for Karen Taylor
We cannot feel microbes in the palms of our hands
or hear nanoseconds—we can see the laser slice wind. But
how it shaves beards remains mysterious.
This talk of science & biologicals & viral crowns
make old mean men crawl into bowls of cotton
waiting to be plucked at some point
by cadaver slaves humming Tin Pan Alley tunes.
What’s a pandemic
but one more mortality wake up call. Tongue dulled by wine salted
and cabbage stews happily forgotten. Buffed shoes shining, not worn.
No more the perfect Windsor Knot because the definition for knot
has swerved from necks to bandages.
If ever we could color the subatomic particles and smash them up
would they look like a Ken Tisa Quarantine Drawing—how that
could brighten the feet step by step in August air. The summer
feels like a heavy cough that starts in the chest, lingers
until it exhausts patience and runs up through the throat
out into the embracing air carrying all manner of microbes, some
of which or what could possibly infect a city or laugh pyrotechnic
4 p.m. along with feral snarls and cheap guns shooting, poor man
Mercy walks down a different block.
Copyright © 2022 by Patricia Spears Jones. Originally published in Poem-a-Day on July 20, 2022, by the Academy of American Poets.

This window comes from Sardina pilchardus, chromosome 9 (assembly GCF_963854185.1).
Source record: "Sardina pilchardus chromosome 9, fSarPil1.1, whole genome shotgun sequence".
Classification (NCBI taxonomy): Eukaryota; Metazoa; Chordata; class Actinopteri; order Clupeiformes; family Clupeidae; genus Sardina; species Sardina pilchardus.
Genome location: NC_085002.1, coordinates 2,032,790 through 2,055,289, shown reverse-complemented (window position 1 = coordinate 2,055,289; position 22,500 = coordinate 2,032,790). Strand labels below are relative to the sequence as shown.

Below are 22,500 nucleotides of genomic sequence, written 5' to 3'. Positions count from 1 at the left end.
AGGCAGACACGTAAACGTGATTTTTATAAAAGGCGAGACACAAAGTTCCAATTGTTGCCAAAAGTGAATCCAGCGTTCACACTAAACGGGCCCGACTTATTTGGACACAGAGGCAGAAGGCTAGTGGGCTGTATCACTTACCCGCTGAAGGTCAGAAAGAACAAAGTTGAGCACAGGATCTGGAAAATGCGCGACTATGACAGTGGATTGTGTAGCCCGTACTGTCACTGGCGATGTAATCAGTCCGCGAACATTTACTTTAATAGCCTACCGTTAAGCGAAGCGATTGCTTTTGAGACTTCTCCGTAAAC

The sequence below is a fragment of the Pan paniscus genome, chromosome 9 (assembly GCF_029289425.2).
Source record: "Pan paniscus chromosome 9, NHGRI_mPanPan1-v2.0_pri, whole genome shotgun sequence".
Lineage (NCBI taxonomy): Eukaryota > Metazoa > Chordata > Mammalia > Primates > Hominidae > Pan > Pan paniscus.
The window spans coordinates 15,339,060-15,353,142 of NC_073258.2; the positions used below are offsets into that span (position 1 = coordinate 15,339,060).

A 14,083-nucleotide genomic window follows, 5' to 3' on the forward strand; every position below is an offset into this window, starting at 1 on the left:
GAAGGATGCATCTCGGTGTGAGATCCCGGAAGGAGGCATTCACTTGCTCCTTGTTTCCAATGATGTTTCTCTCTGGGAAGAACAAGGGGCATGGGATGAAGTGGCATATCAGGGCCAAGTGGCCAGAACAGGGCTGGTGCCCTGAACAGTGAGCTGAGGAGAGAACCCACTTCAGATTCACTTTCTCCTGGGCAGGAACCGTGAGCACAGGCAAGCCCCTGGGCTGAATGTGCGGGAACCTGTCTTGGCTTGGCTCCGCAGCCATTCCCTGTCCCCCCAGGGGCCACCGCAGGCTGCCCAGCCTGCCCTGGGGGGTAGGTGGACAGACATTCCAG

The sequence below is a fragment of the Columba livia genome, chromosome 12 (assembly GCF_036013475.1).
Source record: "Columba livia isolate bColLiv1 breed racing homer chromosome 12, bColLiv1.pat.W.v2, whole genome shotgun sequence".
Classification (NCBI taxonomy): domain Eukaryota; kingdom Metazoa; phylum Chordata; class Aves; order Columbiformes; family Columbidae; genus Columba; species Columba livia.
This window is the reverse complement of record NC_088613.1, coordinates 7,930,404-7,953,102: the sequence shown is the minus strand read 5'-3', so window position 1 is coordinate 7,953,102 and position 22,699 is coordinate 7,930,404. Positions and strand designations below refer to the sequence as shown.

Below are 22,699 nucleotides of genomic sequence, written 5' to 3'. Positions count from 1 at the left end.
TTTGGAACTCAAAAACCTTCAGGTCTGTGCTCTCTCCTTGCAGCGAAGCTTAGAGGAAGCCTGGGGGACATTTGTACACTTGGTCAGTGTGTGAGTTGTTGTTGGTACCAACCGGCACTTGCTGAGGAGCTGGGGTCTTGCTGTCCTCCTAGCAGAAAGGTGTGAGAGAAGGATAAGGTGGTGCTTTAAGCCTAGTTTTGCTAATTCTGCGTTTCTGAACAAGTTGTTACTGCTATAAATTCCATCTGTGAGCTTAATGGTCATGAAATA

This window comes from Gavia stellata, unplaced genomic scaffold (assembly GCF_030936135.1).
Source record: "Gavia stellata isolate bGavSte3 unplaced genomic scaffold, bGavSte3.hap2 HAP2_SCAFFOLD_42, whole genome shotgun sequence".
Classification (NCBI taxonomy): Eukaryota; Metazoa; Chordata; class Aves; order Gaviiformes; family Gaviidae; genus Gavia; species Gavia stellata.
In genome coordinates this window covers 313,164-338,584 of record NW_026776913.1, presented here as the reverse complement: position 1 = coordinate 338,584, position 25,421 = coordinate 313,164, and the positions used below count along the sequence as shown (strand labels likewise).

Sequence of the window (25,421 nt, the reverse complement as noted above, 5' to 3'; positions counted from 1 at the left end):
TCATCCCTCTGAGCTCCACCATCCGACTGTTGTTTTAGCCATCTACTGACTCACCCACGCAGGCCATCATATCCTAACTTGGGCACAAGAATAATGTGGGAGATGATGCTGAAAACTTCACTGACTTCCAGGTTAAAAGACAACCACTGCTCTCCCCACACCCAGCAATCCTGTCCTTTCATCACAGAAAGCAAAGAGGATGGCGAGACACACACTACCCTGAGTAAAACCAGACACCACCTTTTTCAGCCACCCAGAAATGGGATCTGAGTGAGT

About this Poem
“I rarely use scientific language in my poems, but the pandemic and the growing panic brought those words and emotions. Saturn is, to me, the most frightful of gods—the eater of his own children. Saturn and the then president seemed prepared to do that in August of 2020. Ken Tisa is an amazing artist who posted daily drawings in 2020 during the quarantine, and a reminder of joy being drained away from all of us. The pandemic brought reflection and fear to us and broke the many ways we connect. Mercy indeed may walk elsewhere.”
—Patricia Spears Jones
Patricia Spears Jones
Patricia Spears Jones, a longtime resident of New York City, is the author of A Lucent Fire: New & Selected Poems (White Pine Press, 2015).
Date Published: 2022-07-20
Source URL: https://poets.org/poem/saturnine